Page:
Razorback Ethics

Where's Bruce?

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Sep 22, 2013
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Okay...so you're the guy who uses everything, mounts everything, eats everything and then this happens. You shoot a boar and it's just nasty. The quarters just stink, you don't wanna eat it but you don't wanna waste it either (wanton waste violation). So what do you do?
 

Planopurist

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Jul 11, 2017
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I recommend that you get over it. A wild hog is an exception (which you just discovered). If you’ve killed a damaging, invasive species, you’re not in violation of wasting the meat. By definition, meat is supposed to be edible. Now, I don’t eat pork anyway, but that’s beside the point. Look at it like “pest control”. I would argue that is effectively what killing a feral hog is.

Here’s another perspective. What if you killed an elk and the backstraps had these cancerous looking lesions on it? Would you keep and eat that meat? I don’t think your current situation is much different. Do you?



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OP
Where's Bruce?

Where's Bruce?

Senior Member
Joined
Sep 22, 2013
Messages
3,825
While I agree with most of your postulations...we're in California and common sense takes a backseat here. Hogs are considered a big game animal. That is, unless & until the Feds determine they are in need of eradication in a specific county...then they magically become an invasive species free for unrestrained removal by paid agents. It's crazy. Saw this in San Diego county some years ago...traps everywhere.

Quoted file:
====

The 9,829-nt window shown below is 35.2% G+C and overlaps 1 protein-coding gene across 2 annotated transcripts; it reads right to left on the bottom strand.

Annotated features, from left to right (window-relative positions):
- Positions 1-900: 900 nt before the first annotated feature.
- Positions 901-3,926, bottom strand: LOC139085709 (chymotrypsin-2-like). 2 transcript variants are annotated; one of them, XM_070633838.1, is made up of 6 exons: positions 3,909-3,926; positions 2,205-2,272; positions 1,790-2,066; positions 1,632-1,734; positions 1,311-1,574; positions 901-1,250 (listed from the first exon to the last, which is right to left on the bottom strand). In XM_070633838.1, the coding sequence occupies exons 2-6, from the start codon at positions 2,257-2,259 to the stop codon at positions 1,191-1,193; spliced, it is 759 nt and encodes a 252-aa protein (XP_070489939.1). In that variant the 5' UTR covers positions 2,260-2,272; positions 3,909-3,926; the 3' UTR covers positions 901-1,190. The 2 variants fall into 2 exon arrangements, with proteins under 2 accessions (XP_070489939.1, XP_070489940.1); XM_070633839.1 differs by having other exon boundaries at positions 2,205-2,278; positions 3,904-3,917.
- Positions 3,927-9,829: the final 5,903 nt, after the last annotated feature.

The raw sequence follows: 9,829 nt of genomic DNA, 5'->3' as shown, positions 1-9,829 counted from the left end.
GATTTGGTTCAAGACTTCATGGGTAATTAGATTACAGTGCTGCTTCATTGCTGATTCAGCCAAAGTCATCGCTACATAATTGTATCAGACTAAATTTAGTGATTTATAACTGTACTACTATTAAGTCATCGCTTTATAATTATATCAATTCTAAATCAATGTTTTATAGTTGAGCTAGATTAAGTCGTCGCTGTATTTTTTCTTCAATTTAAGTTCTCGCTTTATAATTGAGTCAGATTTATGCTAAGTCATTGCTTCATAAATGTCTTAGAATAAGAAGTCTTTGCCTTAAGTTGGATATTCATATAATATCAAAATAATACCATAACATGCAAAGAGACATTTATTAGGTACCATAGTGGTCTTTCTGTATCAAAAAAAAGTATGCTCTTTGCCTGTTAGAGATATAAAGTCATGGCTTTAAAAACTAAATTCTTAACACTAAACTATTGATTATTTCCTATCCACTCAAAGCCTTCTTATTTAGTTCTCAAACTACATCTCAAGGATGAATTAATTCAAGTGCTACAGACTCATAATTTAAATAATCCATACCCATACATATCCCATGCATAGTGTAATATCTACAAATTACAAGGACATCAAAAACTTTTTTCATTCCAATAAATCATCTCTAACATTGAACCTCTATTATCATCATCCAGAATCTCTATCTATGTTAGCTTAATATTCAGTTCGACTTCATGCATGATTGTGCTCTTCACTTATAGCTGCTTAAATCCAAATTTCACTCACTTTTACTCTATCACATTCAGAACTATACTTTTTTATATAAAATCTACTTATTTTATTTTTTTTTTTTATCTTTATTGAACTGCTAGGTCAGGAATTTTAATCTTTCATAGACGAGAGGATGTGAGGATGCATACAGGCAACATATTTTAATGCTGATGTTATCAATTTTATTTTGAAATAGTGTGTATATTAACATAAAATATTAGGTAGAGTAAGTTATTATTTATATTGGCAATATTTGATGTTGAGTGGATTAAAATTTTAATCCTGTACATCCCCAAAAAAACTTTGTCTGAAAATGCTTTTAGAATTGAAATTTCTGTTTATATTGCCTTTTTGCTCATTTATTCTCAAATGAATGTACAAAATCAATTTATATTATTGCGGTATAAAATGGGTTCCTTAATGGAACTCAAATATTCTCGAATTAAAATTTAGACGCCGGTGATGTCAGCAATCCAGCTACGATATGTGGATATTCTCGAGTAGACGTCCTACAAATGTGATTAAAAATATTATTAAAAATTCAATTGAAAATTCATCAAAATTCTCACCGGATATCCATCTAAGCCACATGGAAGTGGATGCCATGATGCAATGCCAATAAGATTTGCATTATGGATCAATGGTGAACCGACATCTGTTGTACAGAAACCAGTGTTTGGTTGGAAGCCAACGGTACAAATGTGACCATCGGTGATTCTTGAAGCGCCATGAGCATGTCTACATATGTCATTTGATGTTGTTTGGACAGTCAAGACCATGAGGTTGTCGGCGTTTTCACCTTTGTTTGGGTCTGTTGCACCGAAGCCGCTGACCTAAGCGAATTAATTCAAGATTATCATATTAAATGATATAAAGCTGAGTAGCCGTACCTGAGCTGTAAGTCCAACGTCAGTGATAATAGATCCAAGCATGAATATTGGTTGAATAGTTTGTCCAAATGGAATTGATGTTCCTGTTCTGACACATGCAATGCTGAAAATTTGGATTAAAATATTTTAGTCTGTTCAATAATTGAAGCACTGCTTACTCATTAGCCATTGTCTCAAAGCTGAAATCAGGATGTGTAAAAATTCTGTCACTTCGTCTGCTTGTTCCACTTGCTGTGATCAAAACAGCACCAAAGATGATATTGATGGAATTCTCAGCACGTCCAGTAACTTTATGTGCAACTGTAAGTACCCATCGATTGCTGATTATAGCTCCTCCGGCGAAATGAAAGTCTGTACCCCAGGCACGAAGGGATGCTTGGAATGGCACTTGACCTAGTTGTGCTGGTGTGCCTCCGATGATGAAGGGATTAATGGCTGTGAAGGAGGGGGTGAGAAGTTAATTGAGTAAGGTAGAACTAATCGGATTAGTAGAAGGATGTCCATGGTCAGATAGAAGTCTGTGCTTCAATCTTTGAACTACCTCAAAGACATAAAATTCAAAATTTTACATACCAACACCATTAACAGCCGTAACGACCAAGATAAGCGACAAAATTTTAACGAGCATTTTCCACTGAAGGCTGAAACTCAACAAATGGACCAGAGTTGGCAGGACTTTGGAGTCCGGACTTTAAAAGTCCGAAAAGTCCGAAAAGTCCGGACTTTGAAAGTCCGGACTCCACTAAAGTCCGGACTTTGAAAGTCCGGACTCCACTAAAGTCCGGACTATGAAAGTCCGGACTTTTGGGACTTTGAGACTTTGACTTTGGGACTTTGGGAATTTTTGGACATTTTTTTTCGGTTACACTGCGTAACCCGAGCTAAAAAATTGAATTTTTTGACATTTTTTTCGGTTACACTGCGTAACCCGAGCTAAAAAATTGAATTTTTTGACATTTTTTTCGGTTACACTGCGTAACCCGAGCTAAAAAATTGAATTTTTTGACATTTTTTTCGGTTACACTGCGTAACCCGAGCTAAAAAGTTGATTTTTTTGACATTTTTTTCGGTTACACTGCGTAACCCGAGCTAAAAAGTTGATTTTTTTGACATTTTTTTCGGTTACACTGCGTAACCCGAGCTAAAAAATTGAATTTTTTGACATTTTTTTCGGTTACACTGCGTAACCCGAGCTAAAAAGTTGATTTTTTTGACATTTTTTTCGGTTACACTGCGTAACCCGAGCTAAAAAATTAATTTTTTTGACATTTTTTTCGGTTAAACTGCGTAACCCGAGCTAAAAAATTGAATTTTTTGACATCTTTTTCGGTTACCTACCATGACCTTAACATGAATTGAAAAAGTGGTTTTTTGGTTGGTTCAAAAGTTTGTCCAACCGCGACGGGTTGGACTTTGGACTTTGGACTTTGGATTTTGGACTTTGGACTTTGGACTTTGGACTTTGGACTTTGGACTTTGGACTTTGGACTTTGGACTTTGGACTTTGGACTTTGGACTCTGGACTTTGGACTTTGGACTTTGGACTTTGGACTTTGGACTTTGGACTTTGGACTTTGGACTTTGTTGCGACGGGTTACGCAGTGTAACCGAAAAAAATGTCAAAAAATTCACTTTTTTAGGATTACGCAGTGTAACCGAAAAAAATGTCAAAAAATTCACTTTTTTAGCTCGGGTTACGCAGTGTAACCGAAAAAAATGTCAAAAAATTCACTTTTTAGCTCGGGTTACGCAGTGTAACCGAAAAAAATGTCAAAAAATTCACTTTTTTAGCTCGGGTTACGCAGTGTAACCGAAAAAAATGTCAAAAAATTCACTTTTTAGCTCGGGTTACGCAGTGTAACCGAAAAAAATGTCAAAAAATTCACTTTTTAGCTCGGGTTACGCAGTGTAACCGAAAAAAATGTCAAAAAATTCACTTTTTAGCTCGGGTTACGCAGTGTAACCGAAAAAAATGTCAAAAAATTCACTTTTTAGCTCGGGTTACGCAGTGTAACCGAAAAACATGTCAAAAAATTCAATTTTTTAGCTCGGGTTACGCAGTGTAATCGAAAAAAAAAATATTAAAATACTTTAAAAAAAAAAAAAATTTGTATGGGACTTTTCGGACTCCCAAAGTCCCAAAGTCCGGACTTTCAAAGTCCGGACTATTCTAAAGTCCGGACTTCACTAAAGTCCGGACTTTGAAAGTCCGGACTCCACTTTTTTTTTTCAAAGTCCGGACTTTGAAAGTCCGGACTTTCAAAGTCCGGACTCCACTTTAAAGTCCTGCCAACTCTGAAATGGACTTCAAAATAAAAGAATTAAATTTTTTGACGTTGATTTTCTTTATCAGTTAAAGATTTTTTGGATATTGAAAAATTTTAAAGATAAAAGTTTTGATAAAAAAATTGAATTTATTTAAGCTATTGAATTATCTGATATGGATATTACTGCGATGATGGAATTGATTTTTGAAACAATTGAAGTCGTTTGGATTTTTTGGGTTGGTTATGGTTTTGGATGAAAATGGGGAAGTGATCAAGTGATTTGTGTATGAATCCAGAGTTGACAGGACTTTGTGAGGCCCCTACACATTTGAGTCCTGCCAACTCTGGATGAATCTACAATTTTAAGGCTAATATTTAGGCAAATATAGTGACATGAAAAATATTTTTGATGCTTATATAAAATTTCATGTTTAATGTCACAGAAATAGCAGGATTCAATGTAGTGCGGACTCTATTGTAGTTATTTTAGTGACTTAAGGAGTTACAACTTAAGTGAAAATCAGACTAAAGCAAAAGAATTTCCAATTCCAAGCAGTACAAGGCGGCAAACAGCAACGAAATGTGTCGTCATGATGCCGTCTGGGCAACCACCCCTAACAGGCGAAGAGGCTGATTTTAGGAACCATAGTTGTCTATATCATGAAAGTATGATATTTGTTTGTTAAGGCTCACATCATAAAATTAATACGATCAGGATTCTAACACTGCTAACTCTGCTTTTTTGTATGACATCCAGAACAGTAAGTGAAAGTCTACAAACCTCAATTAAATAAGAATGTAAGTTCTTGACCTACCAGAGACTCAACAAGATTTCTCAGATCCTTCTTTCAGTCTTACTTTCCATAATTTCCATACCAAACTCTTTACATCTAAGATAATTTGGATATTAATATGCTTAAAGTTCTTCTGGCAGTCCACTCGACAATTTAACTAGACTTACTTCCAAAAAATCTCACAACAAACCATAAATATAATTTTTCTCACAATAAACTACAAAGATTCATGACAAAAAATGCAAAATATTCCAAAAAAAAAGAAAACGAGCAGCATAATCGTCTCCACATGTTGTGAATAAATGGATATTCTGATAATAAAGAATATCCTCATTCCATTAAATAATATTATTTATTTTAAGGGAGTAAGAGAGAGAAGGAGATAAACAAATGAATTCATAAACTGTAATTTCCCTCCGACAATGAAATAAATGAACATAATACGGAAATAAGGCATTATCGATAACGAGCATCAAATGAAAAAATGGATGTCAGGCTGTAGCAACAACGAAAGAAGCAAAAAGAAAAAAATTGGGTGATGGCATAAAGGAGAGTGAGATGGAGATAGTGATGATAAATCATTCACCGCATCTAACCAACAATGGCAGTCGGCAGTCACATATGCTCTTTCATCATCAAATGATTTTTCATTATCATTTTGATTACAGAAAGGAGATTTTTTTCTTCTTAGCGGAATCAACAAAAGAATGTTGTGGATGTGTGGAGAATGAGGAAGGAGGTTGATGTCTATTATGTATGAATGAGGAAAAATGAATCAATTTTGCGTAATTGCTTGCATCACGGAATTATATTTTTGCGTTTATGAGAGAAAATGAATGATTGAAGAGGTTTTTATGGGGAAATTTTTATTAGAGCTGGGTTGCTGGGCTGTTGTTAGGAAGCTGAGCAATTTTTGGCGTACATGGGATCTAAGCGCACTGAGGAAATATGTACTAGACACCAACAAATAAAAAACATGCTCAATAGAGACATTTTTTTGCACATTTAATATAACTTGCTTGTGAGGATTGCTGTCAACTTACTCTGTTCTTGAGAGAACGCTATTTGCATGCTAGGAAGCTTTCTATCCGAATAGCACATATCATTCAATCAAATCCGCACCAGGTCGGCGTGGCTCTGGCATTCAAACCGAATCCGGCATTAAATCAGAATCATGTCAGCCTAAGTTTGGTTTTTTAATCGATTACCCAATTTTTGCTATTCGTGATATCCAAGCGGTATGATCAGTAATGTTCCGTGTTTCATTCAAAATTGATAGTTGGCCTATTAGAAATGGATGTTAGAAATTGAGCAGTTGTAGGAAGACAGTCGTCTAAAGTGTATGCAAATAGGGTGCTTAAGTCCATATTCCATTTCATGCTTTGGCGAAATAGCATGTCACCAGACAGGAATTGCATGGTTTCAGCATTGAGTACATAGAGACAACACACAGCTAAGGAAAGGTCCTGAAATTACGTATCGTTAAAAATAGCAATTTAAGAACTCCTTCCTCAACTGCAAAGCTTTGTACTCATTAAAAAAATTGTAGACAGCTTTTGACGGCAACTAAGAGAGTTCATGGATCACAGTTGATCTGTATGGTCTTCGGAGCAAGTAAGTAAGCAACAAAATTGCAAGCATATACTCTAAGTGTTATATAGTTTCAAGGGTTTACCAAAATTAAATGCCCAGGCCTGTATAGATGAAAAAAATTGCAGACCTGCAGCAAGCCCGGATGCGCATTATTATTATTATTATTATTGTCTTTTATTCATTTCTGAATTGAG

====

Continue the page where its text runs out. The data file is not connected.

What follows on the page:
Planopurist

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If you view the feral pig as big game, I would say you should view it like spoiled meet. You could perhaps feed pets with the meat.

Pigs are minimally regulated in most states. All you need is a basic hunting license in Texas. Beyond that, the restrictions are almost nonexistent. They impact other game species (whitetail, quail, turkey, etc.), the habitat, and agriculture far more than their benefit.


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Mike7

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Feb 28, 2012
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In Hawaii some of the locals soaked the pigs and goats in ice chests full of ice and water for a couple of days before slow cooking them in the ground, but I have no idea if this was the main reason that they ended up with tasty meat.
 

Boarmaster

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Apr 14, 2019
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Fort Myers , FL
Once the hide is off it shouldn't smell bad. If it does I would toss it. If its bad and you properly cared for the meat then its not wanton waste on your part.
Out of hundreds I had two bad ones. The first I shot with a bow in 90 degree weather and it took 5 hrs to recover and the other had some nasty wounds that must have been infected. They both smelled bad after skinning. I kept the first one and tried cooking it but it stunk up the house. So I tossed all of it out of the freezer.
 

Yellowhammer

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May 30, 2018
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Anything over about 50 pounds gets left in the woods or donated to someone who needs it enough they don't mind eating it. I don't look at pigs as waste. We used to trap them, take them home, cut them, and feed them for a few weeks. They were fine eating then but transporting live pigs was outlawed in Alabama so can't do it anymore.
 

jspradley

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Mar 16, 2016